World Water Day: How does food waste cause water waste too?
You may not be surprised to learn that water waste and food waste are intrinsically linked. When we reduce the amount of food that isn't eaten, we can conserve freshwater for everyone to use. But how are they so closely related?
71% of our earth's surface is covered in water (USBR), so it can feel like an endless resource. But did you know just 2.5% of that water is freshwater? And almost 99% of this freshwater is locked up in ice caps and the ground (Shiklomanov, 1993). We need this precious freshwater to support life on earth - any old water won't do.
WHERE DO WE USE WATER?
Washing, cleaning, cooking and drinking may be our most visible uses of water. But these small tasks only make up 11% of our global freshwater use (Our World in Data, 2018). Instead, roughly 70% of freshwater resources are used for agriculture (World Bank, 2014).
We won’t run out of water overnight, but we witness times when our demand exceeds available resources before they can be replenished. And as our global population continues to rise, our agricultural and water demands grow with it.
HOW CAN FOOD WASTE WATER DIRECTLY?
Every piece of food we eat carries its own water footprint - the total water used throughout its production. When we analyse the water usage of each of our foods, we can find solutions to reduce water used as a whole.
We need freshwater to grow our crops and sustain livestock. But other processes go into producing our food, such as irrigation, fertilisers, pesticides and frost control. Even creating just 1kg of celery requires 75 litres of water.
The food industry generates and grows more produce than is necessary, draining freshwater resources. Every year, the water wasted from food not eaten is the same volume as the entire annual flow of Europe's largest river (FAO, 2013). But if we make the most out of all of the food we've already produced, we can save a third of the resources used to make new food.
SO, WHAT CAN WE DO TO REDUCE FOOD WASTE AND ITS RELATED WATER WASTE?
Here are some simple habits you can adopt to reduce the food you see in the bin by the end of each week:
- Don’t buy more food than you can use in time
- Store different fruit and veg correctly, and sometimes separately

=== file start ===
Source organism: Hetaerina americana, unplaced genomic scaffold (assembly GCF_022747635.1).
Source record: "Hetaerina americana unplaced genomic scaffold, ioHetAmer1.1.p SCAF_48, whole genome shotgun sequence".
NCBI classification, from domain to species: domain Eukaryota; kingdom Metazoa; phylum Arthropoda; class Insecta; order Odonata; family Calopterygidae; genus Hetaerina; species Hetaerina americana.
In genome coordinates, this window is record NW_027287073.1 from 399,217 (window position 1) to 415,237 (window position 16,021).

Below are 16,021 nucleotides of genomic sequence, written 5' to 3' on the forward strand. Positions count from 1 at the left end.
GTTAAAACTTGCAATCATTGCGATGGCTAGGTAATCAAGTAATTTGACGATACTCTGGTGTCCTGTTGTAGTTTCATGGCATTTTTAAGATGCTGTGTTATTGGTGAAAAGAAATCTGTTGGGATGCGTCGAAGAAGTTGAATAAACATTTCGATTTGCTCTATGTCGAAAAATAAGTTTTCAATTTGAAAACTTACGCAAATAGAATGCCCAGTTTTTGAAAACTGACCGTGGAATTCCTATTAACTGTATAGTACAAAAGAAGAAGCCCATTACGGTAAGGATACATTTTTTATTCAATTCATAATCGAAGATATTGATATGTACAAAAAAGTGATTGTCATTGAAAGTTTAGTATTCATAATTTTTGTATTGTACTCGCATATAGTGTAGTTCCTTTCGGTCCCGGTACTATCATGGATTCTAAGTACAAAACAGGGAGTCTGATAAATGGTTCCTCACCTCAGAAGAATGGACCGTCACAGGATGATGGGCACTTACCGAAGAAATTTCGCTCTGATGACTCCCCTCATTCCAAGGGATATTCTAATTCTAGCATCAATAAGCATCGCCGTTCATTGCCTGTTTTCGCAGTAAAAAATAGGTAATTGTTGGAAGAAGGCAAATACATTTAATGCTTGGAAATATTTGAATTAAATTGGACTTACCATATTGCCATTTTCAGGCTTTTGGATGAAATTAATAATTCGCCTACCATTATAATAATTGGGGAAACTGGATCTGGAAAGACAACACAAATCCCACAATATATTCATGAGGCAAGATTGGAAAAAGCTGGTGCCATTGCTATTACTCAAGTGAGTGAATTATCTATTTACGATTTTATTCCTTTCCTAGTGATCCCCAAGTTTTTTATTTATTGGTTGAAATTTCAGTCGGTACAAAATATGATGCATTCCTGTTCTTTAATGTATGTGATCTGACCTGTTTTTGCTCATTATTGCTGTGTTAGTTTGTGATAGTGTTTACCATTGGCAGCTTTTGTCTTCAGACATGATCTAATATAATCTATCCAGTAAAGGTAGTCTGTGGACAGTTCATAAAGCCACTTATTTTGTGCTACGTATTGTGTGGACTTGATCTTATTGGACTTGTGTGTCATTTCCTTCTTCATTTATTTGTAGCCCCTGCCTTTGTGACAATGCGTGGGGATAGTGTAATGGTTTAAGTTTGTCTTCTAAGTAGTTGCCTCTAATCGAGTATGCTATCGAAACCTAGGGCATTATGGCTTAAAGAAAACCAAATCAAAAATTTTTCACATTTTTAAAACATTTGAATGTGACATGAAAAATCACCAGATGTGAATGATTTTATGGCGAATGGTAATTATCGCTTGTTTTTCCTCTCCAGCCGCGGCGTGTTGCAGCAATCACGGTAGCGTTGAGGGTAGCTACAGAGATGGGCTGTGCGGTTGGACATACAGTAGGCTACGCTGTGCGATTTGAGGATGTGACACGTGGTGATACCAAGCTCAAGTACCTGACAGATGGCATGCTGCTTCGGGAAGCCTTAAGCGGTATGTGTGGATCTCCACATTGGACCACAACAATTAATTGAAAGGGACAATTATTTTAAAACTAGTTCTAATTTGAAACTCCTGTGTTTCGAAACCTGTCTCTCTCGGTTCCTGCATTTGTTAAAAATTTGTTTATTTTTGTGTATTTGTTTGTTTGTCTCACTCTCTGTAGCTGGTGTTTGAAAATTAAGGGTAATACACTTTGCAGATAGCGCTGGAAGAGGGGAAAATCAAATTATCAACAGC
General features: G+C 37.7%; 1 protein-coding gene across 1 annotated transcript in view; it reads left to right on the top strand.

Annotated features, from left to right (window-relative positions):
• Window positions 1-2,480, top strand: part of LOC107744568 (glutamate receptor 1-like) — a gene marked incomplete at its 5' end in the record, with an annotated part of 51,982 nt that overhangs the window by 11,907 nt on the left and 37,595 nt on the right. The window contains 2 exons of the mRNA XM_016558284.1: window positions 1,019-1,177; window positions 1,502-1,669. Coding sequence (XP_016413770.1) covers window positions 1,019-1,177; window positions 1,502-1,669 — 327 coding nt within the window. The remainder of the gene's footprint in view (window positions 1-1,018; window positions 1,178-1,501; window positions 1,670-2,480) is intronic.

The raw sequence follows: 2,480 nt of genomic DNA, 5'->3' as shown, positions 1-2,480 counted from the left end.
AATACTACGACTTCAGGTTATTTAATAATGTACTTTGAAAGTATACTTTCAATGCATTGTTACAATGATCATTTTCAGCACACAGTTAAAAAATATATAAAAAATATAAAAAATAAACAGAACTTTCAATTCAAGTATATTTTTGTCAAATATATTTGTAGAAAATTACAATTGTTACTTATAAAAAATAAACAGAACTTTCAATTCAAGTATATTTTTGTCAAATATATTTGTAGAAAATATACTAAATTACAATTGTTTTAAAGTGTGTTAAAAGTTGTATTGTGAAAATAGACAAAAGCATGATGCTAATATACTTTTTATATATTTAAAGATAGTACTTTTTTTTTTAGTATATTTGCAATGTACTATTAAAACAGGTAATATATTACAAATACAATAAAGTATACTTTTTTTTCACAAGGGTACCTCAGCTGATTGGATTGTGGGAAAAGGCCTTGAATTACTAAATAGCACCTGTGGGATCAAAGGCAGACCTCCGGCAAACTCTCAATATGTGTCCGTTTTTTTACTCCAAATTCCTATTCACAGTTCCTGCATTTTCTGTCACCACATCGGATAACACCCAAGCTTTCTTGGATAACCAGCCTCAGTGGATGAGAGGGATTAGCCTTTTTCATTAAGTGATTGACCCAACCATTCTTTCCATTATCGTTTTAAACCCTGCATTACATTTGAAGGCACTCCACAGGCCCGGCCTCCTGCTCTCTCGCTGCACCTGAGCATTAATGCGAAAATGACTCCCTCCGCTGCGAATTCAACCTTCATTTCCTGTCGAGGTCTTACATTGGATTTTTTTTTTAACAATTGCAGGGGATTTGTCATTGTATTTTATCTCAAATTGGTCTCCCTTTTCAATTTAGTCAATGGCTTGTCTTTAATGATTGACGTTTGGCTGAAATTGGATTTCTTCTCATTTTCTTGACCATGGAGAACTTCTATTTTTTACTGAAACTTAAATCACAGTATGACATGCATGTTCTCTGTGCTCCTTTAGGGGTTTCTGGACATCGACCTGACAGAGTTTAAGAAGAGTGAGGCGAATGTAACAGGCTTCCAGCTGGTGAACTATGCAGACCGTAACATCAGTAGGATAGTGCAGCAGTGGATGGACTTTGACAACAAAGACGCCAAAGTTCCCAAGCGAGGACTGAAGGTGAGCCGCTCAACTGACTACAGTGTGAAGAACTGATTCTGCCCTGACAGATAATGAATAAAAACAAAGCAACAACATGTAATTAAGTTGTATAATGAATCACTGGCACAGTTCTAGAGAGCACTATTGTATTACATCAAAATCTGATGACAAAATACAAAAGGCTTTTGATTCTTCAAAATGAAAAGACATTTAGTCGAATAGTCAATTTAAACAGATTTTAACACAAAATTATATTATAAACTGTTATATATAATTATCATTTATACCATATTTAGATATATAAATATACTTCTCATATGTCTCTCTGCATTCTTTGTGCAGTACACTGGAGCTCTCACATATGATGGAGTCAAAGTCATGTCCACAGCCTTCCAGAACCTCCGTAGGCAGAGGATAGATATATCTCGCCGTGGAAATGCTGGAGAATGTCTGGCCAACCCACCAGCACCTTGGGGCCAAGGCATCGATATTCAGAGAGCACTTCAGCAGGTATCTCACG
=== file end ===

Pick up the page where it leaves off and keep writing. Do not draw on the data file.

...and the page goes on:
- Plan your meals ahead, so you know what you’re going to use and when
- Learn how to can, pickle and ferment foods to extend their life
- Make meals in advance to put in the freezer
- Use peelings and offcuts in new recipes the next day
Another vital aspect of tackling food and water waste is to rescue produce from our farmers. Oddbox welcomes all fruit and veg, and every one of our boxes is filled with odd and surplus produce which has been saved.
THE IMPACT OF RESCUING FOOD
Our journey into creating Oddbox may have started with one odd-looking tomato in the sunny hills of Portugal. But over the years of learning about food waste, retailer demands, and the unsustainable chain of our eating habits, it has become so much more than that.
Every apple delivered in your box is an apple that could've gone to waste. And all of the water that went into making that apple throughout its life could also have been wasted. The stats start to add up - for every kilogram of apples rescued, over 90 litres of water are saved from going to waste.
Just last week our community rescued 305,807kg of fruit & veg, which in turn saved 33,433,313 litres. To put that into perspective? That’s how much water 557,222 people would drink a month. Each year, more than 66 trillion gallons of water go into producing food that's lost or wasted (WWF, 2019). With every single box our community helps us rescue, we can all encourage a more sustainable, and less wasteful, way of living and eating.